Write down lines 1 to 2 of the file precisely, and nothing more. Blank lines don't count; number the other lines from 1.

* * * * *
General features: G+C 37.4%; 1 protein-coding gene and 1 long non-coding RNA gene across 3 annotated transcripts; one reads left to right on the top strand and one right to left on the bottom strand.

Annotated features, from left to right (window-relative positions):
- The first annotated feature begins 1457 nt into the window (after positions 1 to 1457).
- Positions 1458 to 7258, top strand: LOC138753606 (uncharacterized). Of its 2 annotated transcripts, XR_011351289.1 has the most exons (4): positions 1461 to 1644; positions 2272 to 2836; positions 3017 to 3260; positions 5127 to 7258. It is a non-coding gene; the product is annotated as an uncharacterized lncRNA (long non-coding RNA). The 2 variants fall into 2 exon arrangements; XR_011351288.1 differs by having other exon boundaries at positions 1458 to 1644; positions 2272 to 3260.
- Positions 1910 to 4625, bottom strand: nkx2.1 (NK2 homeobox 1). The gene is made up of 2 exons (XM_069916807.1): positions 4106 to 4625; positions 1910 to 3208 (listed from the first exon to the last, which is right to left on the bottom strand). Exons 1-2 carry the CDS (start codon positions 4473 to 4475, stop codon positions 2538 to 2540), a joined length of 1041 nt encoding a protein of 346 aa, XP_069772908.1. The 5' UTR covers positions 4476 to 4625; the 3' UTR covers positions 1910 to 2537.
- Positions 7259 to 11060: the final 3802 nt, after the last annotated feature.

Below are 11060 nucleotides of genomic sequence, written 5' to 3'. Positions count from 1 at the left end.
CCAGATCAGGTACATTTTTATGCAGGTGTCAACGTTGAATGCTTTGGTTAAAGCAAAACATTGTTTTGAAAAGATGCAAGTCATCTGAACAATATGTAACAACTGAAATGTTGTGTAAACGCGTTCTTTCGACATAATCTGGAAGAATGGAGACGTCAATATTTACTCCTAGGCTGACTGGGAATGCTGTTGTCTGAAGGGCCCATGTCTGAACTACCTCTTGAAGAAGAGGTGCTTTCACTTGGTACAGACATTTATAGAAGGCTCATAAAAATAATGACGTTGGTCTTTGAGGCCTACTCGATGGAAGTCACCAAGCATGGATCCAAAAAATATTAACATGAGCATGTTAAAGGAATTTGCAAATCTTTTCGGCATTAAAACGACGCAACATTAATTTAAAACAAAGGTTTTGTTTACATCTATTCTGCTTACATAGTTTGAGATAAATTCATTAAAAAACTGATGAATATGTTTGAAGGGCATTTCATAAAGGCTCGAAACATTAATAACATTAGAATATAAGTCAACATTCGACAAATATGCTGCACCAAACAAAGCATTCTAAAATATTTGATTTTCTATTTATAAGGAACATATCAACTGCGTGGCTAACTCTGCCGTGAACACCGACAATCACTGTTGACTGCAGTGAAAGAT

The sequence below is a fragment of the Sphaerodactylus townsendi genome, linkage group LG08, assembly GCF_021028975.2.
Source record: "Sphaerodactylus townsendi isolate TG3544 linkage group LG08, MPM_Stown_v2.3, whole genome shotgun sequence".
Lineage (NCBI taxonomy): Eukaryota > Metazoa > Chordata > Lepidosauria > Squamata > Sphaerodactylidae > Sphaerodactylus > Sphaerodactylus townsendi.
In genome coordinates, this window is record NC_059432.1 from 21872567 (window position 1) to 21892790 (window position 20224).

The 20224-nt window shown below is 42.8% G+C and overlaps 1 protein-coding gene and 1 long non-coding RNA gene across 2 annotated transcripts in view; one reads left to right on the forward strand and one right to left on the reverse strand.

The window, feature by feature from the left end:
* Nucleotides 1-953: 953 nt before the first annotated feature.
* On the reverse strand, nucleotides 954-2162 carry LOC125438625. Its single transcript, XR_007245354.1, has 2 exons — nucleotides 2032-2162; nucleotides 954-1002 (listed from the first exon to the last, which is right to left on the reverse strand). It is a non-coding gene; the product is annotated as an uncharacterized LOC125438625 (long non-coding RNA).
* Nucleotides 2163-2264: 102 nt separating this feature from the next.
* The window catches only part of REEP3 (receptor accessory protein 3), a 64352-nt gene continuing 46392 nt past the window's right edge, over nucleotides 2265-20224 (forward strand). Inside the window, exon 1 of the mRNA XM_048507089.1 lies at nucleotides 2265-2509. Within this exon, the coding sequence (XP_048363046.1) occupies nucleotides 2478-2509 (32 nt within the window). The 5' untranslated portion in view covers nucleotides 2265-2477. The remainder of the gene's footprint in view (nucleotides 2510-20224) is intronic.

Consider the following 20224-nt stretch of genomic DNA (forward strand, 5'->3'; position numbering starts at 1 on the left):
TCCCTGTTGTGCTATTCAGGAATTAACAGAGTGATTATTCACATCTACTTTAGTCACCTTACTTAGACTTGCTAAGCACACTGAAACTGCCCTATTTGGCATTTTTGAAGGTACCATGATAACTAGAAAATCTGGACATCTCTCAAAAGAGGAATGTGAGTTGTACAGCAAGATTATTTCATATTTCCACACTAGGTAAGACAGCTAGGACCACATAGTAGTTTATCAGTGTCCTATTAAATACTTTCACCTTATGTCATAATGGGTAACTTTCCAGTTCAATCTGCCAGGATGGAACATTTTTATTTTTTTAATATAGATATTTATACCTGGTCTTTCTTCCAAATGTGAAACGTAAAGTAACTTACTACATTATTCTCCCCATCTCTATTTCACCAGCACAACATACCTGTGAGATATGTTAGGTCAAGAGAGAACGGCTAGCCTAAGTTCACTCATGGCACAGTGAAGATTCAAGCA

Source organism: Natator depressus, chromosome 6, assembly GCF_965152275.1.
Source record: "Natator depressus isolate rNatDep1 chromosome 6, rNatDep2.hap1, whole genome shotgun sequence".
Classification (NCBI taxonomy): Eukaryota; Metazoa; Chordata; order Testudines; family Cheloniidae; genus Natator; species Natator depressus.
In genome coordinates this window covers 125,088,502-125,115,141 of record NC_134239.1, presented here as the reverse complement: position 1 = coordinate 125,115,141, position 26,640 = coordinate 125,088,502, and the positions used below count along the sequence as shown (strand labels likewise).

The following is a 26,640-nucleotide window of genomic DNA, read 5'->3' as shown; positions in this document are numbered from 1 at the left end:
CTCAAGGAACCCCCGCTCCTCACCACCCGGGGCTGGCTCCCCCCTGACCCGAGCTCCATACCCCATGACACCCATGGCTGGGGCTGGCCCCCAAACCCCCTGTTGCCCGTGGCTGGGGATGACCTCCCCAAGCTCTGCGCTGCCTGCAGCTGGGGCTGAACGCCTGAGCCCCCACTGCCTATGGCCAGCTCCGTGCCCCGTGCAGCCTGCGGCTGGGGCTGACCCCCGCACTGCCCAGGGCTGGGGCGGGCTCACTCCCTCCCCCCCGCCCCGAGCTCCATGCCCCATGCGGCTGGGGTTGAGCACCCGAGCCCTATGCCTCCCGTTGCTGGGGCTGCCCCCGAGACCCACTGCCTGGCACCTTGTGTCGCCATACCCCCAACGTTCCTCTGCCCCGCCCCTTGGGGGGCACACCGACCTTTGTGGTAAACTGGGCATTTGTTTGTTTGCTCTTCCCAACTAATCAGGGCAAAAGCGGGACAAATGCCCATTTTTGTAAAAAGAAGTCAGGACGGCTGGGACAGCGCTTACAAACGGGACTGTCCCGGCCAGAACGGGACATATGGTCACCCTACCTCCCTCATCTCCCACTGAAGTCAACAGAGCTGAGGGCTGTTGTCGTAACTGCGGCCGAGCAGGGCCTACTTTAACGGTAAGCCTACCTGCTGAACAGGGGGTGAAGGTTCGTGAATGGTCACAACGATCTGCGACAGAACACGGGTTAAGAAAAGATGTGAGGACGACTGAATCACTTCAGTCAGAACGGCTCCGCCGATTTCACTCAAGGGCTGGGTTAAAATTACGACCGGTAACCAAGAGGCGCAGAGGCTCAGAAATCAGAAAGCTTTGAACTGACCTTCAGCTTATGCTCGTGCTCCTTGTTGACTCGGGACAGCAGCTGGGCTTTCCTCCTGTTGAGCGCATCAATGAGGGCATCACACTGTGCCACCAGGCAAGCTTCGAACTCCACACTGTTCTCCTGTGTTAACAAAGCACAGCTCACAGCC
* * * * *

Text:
General features: G+C 37.4%; 1 protein-coding gene and 1 long non-coding RNA gene across 3 annotated transcripts; one reads left to right on the top strand and one right to left on the bottom strand.

Annotated features, from left to right (window-relative positions):